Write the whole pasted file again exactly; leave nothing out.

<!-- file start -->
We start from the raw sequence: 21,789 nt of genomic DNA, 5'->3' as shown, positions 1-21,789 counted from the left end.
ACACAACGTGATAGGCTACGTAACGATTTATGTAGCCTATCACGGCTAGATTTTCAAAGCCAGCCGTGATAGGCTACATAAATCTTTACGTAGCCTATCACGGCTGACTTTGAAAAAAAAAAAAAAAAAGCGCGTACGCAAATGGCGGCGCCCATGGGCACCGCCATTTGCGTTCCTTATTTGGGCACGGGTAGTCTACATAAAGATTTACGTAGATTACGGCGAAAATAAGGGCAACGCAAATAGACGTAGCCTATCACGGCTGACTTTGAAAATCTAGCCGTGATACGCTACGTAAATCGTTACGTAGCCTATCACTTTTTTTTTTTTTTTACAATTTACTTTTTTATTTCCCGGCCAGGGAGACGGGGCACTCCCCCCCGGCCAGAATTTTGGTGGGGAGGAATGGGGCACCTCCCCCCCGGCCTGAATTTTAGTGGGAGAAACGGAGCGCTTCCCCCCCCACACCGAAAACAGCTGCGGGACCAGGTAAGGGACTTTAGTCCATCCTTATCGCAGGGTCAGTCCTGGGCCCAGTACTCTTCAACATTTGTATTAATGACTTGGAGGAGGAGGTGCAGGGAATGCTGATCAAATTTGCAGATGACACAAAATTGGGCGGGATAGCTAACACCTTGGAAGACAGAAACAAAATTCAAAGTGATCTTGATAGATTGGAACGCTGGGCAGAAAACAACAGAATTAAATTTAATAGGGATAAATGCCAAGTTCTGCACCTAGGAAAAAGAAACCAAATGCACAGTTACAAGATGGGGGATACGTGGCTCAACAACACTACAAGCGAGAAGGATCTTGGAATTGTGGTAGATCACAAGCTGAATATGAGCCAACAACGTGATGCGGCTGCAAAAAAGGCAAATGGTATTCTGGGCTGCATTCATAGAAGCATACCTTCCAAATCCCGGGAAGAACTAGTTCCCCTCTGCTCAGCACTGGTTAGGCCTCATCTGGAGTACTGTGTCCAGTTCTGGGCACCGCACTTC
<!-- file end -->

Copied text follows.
We start from the raw sequence: 21,789 nt of genomic DNA, 5'->3' as shown, positions 1-21,789 counted from the left end.
ACACAACGTGATAGGCTACGTAACGATTTATGTAGCCTATCACGGCTAGATTTTCAAAGCCAGCCGTGATAGGCTACATAAATCTTTACGTAGCCTATCACGGCTGACTTTGAAAAAAAAAAAAAAAAAGCGCGTACGCAAATGGCGGCGCCCATGGGCACCGCCATTTGCGTTCCTTATTTGGGCACGGGTAGTCTACATAAAGATTTACGTAGATTACGGCGAAAATAAGGGCAACGCAAATAGACGTAGCCTATCACGGCTGACTTTGAAAATCTAGCCGTGATACGCTACGTAAATCGTTACGTAGCCTATCACTTTTTTTTTTTTTTTACAATTTACTTTTTTATTTCCCGGCCAGGGAGACGGGGCACTCCCCCCCGGCCAGAATTTTGGTGGGGAGGAATGGGGCACCTCCCCCCCGGCCTGAATTTTAGTGGGAGAAACGGAGCGCTTCCCCCCCCACACCGAAAACAGCTGCGGGACCAGGTAAGGGACTTTAGTCCATCCTTATCGCAGGGTCAGTCCTGGGCCCAGTACTCTTCAACATTTGTATTAATGACTTGGAGGAGGAGGTGCAGGGAATGCTGATCAAATTTGCAGATGACACAAAATTGGGCGGGATAGCTAACACCTTGGAAGACAGAAACAAAATTCAAAGTGATCTTGATAGATTGGAACGCTGGGCAGAAAACAACAGAATTAAATTTAATAGGGATAAATGCCAAGTTCTGCACCTAGGAAAAAGAAACCAAATGCACAGTTACAAGATGGGGGATACGTGGCTCAACAACACTACAAGCGAGAAGGATCTTGGAATTGTGGTAGATCACAAGCTGAATATGAGCCAACAACGTGATGCGGCTGCAAAAAAGGCAAATGGTATTCTGGGCTGCATTCATAGAAGCATACCTTCCAAATCCCGGGAAGAACTAGTTCCCCTCTGCTCAGCACTGGTTAGGCCTCATCTGGAGTACTGTGTCCAGTTCTGGGCACCGCACTTC